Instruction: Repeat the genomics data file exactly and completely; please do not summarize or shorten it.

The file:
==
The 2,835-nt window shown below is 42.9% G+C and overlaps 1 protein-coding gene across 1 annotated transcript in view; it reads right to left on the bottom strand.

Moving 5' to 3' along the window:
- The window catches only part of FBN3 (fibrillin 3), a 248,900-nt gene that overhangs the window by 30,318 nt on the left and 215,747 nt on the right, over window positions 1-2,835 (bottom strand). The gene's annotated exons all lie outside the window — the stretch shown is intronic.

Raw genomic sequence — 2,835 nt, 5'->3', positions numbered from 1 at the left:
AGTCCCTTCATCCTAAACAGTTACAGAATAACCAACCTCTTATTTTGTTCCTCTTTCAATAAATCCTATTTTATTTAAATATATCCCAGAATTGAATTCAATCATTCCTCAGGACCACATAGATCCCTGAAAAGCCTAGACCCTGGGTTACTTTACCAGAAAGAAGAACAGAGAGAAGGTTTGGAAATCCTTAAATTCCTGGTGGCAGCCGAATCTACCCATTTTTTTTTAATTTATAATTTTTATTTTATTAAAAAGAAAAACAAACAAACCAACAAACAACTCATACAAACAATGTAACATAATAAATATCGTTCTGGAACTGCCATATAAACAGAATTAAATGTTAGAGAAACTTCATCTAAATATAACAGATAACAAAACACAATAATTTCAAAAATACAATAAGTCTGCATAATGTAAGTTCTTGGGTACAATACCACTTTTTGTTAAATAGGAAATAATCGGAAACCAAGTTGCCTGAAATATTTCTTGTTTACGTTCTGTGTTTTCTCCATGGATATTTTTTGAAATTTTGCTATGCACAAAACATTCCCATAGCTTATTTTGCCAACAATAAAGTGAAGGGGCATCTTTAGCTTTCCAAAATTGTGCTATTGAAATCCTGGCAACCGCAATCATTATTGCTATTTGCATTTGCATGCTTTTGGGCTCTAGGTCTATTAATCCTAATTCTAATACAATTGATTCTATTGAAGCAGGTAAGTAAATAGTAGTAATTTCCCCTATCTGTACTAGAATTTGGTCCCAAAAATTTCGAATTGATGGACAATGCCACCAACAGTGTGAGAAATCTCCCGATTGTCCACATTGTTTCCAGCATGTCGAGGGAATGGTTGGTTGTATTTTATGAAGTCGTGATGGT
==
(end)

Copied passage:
The 2,835-nt window shown below is 42.9% G+C and overlaps 1 protein-coding gene across 1 annotated transcript in view; it reads right to left on the bottom strand.

Moving 5' to 3' along the window:
- The window catches only part of FBN3 (fibrillin 3), a 248,900-nt gene that overhangs the window by 30,318 nt on the left and 215,747 nt on the right, over window positions 1-2,835 (bottom strand). The gene's annotated exons all lie outside the window — the stretch shown is intronic.

Raw genomic sequence — 2,835 nt, 5'->3', positions numbered from 1 at the left:
AGTCCCTTCATCCTAAACAGTTACAGAATAACCAACCTCTTATTTTGTTCCTCTTTCAATAAATCCTATTTTATTTAAATATATCCCAGAATTGAATTCAATCATTCCTCAGGACCACATAGATCCCTGAAAAGCCTAGACCCTGGGTTACTTTACCAGAAAGAAGAACAGAGAGAAGGTTTGGAAATCCTTAAATTCCTGGTGGCAGCCGAATCTACCCATTTTTTTTTAATTTATAATTTTTATTTTATTAAAAAGAAAAACAAACAAACCAACAAACAACTCATACAAACAATGTAACATAATAAATATCGTTCTGGAACTGCCATATAAACAGAATTAAATGTTAGAGAAACTTCATCTAAATATAACAGATAACAAAACACAATAATTTCAAAAATACAATAAGTCTGCATAATGTAAGTTCTTGGGTACAATACCACTTTTTGTTAAATAGGAAATAATCGGAAACCAAGTTGCCTGAAATATTTCTTGTTTACGTTCTGTGTTTTCTCCATGGATATTTTTTGAAATTTTGCTATGCACAAAACATTCCCATAGCTTATTTTGCCAACAATAAAGTGAAGGGGCATCTTTAGCTTTCCAAAATTGTGCTATTGAAATCCTGGCAACCGCAATCATTATTGCTATTTGCATTTGCATGCTTTTGGGCTCTAGGTCTATTAATCCTAATTCTAATACAATTGATTCTATTGAAGCAGGTAAGTAAATAGTAGTAATTTCCCCTATCTGTACTAGAATTTGGTCCCAAAAATTTCGAATTGATGGACAATGCCACCAACAGTGTGAGAAATCTCCCGATTGTCCACATTGTTTCCAGCATGTCGAGGGAATGGTTGGTTGTATTTTATGAAGTCGTGATGGT